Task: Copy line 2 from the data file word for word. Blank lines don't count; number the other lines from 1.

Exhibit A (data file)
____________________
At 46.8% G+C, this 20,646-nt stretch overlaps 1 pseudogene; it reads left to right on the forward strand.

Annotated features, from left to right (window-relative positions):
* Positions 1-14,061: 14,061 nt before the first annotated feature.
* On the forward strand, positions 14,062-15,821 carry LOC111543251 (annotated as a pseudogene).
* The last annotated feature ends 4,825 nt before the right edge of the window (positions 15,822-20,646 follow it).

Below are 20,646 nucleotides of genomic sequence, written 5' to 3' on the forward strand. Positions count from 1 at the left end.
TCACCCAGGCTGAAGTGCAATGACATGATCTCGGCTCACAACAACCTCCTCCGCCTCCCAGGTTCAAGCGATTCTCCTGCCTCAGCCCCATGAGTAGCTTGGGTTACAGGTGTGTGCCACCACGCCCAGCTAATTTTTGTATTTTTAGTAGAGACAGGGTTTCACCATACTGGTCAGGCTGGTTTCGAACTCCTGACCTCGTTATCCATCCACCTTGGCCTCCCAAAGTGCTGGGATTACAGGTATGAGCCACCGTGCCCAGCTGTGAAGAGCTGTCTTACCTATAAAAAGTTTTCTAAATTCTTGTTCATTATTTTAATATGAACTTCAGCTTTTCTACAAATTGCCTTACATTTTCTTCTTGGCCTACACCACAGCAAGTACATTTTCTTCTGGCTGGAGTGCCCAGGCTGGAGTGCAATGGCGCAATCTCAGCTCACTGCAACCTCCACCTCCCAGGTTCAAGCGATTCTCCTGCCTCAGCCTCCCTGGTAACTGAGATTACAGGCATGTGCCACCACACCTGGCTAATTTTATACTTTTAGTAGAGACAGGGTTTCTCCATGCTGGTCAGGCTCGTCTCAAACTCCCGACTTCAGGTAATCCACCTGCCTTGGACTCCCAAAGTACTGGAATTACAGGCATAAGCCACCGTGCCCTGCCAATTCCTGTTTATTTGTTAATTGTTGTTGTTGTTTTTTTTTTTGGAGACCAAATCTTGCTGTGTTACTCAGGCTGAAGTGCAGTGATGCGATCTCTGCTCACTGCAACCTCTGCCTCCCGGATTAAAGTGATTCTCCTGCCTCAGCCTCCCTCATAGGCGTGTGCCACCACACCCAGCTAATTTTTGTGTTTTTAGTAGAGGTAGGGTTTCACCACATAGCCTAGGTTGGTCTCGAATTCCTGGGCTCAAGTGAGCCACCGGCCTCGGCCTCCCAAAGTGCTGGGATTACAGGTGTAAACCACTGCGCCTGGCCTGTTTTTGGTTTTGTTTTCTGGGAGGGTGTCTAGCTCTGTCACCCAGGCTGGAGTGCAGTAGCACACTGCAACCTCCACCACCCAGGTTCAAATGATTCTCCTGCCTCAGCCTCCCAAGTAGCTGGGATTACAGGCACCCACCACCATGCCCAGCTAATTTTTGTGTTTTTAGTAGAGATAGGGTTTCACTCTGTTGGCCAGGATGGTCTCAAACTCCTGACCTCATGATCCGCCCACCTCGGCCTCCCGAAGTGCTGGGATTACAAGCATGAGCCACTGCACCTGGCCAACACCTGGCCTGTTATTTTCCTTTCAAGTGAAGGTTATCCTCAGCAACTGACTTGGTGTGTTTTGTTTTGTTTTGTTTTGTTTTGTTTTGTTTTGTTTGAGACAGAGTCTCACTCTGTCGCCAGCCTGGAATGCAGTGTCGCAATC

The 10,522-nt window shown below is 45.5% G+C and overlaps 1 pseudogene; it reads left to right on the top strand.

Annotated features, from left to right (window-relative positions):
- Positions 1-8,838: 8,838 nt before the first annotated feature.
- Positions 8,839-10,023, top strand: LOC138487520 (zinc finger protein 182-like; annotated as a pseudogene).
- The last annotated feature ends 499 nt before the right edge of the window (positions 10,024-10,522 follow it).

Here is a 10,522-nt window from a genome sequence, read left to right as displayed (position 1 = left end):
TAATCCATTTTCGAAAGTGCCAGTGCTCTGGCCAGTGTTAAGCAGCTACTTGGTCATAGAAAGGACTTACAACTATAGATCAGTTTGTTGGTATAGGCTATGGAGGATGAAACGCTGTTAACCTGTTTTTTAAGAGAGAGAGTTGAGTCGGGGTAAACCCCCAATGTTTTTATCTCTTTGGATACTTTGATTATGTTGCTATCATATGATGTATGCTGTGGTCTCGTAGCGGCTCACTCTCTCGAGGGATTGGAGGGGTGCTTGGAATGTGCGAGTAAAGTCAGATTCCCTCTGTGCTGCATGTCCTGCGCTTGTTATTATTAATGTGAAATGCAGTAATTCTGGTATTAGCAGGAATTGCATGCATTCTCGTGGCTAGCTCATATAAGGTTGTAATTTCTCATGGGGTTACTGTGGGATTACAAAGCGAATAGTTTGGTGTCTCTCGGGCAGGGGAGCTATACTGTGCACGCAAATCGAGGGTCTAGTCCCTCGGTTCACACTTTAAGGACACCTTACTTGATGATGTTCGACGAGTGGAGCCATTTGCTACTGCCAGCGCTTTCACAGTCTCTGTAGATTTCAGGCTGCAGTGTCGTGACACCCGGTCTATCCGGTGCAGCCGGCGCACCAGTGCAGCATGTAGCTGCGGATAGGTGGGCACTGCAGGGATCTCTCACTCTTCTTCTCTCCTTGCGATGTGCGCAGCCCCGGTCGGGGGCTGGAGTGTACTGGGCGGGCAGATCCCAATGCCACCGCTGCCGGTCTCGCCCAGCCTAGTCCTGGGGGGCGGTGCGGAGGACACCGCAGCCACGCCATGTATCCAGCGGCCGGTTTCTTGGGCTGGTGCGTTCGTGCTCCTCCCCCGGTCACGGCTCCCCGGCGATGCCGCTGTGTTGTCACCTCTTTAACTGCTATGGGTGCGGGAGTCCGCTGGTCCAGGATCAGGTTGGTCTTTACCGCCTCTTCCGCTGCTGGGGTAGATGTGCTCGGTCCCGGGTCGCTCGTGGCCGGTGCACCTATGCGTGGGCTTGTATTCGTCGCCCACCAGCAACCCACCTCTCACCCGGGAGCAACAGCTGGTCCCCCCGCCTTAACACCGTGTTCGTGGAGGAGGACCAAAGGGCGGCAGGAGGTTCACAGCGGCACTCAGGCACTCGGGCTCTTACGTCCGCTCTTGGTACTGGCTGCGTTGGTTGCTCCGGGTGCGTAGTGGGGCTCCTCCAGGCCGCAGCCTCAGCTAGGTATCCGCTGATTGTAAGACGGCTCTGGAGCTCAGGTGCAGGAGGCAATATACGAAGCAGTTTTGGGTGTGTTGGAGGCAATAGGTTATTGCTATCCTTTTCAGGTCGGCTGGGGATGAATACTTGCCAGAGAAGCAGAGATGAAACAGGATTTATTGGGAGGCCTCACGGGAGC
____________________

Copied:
Annotated features, from left to right (window-relative positions):